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Let Kids Take Ownership of Their Education

The most successful students are those who learn to do things for themselves.

In the years I taught grades 4-12,  I saw many students succeed and I saw some fail. It should be no great surprise that many of those who succeeded were the students whose families valued education and insisted that their kids take ownership of their future. By that, I mean, that they encouraged them to be as independent as possible, to take pride in their learning and accomplishments and to take personal responsibility for their own success.

When I taught elementary school, these experiences were not unusual: parents driving their kids to school, even though they lived two blocks away, parents unpacking , setting up their child's desk and even cleaning it out, parents bringing their child a McDonald's lunch and parents rushing back home to get a forgotten book, pen or other . These helicopter parents were doing their kids no . They were promoting their child's further dependence on them to solve all their problems. A child tends to value something more when they take personal responsibility for it. When they solve their own problems, it's a good thing. Again, no big news to any parent.

If a child forgets a pen, homework assignment, book, etc. so what? There may be temporary consequences, but the world will not end and their grade will not significantly change by one or two lapses. If it becomes a habit, then that's something the child and parent  have to work on together to help find a way to overcome their forgetfulness. But Mom or Dad doing everything for them or turning in homework for them makes as much sense as doing their SAT's for them. This is the child's education. Make them realize that they have control of it and a stake in their own future.

Students who have figured out how to get the most out of their education are the ones who become proactive, not reactive. They anticipate needs and deadlines and difficulties and try to work them out ahead of time. They suceed because they take an interest and they know their success depends on what THEY do and not what their parents or anyone else does.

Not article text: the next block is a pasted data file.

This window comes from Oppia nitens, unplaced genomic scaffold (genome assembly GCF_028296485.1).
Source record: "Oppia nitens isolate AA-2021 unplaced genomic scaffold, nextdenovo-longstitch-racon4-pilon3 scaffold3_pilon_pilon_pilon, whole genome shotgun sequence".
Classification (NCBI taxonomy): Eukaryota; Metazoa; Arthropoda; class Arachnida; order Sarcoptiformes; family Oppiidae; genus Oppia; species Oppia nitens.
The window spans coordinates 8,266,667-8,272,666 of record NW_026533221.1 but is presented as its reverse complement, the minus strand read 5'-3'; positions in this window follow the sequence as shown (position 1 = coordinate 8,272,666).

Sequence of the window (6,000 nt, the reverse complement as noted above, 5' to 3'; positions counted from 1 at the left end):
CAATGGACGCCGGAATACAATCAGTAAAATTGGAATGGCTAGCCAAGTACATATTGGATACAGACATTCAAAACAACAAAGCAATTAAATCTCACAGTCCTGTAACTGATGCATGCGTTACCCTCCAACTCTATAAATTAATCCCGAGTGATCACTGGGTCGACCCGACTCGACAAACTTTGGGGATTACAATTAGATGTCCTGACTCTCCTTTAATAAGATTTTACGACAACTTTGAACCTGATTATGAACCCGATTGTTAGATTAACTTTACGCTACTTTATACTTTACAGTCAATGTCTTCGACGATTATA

Some kids definitely need follow-ups or a push to help their motivation. I'm not suggesting that all kids can just miraculously take control and become great students. That's not going to happen. It's perfectly okay to check the teacher's homework line or website or whatever methods she or he communicates with the home. It's good to be in the know. It also lets your child or children know that you are interested. But you can do spot checks once or twice a week. You don't have to do it every day. If the child misses an assignment or gets a bad grade, they WILL learn from that and hopefully not repeat their mistakes.

Just for the record, schools are NOT all about positive learning. Sometimes the mistakes we make or that students make teach more than sucesses. It all helps in shaping our habits, values and personality. But the sooner we all realize that our success or failures depend more upon us than others, the more satisfying the rewards reaped later.

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Elizabeth Moritz August 31, 2012 at 01:48 PM
Your comment is very well put. As a human resources consultant for 30+ years, my concern was not so much what happened in the career path, but what the person did about what happened. That is a good measure. We learn far more from our mistakes but as you say, helicoptor parents do their children no favors when they don't give their children the opportunity to learn from those mistakes, even those little ones like the consequences of forgetting your homework. In society all of us pay the price of those hard lessons learned. That's where we are now. Having to learn some very hard lessons.
EZDuzit August 31, 2012 at 03:42 PM
Thank you for your support, Elizabeth. Yes, sometimes it really IS okay to let your kids mess up. Even if the results upset them, it will make an impression of an action or behavior they will not want to repeat. The one day I missed a field trip with my class because I forgot the permission slip was the LAST time I forgot a permission slip! That's a mild example, but sometimes we do learn more from mistakes. I don't advocate letting kids completely crash and burn to the point they can't recover. But allowing them to see what happens if they aren't on top of things does help form better habits in the future.

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